Xestia oblata - (Morrison, 1875)
Ruby Dart Moth
Synonym(s): Amathes oblata (Morrison, 1875) ;Xestia (Xestia) oblata (Morrison, 1875)
Taxonomic Status: Accepted
Related ITIS Name(s): Xestia oblata (Morrison, 1875) (TSN 771466)
Unique Identifier: ELEMENT_GLOBAL.2.107004
Element Code: IILEYLN080
Informal Taxonomy: Animals, Invertebrates - Insects - Butterflies and Moths - Other Moths
 
Kingdom Phylum Class Order Family Genus
Animalia Mandibulata Insecta Lepidoptera Noctuidae Xestia
Genus Size: D - Medium to large genus (21+ species)
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Concept Reference
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Concept Reference: LaFontaine, J. D. 1998. Noctuoidea, Noctuidae (part). In Dominick, R.B. et al. The Moths of America North of Mexico. Fascicle 27.3. The Wedge Entomological Research Foundation. 348 pp.
Concept Reference Code: B98LAF01EHUS
Name Used in Concept Reference: Xestia (Xestia) oblata
Conservation Status
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NatureServe Status

Global Status: G4
Global Status Last Reviewed: 31May2002
Global Status Last Changed: 31May2002
Rounded Global Status: G4 - Apparently Secure
Nation: United States
National Status: NNR
Nation: Canada
National Status: NNR

U.S. & Canada State/Province Status
United States Montana (SNR), Vermont (SNR), Wisconsin (SNR)
Canada Alberta (SNR), Manitoba (SNR), Ontario (SNR)

Other Statuses

NatureServe Global Conservation Status Factors

Other NatureServe Conservation Status Information

Distribution
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U.S. States and Canadian Provinces

Map unavailable!:
Distribution data for U.S. states and Canadian provinces is known to be incomplete or has not been reviewed for this taxon.

U.S. & Canada State/Province Distribution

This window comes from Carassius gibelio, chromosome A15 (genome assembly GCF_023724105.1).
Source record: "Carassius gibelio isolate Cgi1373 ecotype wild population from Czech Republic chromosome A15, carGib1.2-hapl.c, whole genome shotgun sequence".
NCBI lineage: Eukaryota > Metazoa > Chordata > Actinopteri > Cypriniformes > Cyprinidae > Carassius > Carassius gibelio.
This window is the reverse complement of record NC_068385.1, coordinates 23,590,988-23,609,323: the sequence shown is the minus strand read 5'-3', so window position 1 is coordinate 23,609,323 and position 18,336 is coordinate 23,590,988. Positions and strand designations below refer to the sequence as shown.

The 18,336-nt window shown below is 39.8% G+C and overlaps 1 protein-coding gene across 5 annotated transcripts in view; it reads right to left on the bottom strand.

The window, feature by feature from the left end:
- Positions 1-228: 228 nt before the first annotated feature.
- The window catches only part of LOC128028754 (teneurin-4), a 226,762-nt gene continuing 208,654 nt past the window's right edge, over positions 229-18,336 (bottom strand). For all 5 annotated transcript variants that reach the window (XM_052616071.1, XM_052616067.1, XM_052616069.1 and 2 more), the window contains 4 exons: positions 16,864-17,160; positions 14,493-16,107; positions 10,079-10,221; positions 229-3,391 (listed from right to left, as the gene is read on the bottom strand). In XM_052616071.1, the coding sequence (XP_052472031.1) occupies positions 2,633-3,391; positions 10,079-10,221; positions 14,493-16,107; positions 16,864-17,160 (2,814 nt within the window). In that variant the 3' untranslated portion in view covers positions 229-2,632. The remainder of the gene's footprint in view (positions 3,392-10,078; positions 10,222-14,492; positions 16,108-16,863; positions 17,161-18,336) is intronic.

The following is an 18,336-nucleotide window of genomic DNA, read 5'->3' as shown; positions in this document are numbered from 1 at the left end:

United States MT, VT, WI
Canada AB, MB, ON

Range Map
No map available.

Ecology & Life History Not yet assessed
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Economic Attributes Not yet assessed
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Management Summary Not yet assessed
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Population/Occurrence Delineation
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Group Name: Noctuid Moths (Default)

Use Class: Not applicable
Minimum Criteria for an Occurrence: A location where the species occurs, or has occurred, where there is potential for persistence or regular recurrence. For almost all species the minimum criteria would be an actual specimen associated with suitable habitat, which includes a substantial amount of one or more larval foodplants. For almost all species an occurrence ranked higher than D should contain a persistent viable population or metapopulation.
Mapping Guidance: If the habitat corresponds to a mappable natural community or other feature consider the boundaries of this feature the EO boundaries. In general EOs need not include more than the breeding habitat and a minimum amount of buffer. In general the larval foodplant should be present on most hectares of the habitat treated as suitable. If this is not approximately true then greater care may need to be taken in defining suitable habitat and actual foodplant stands may need to be considered.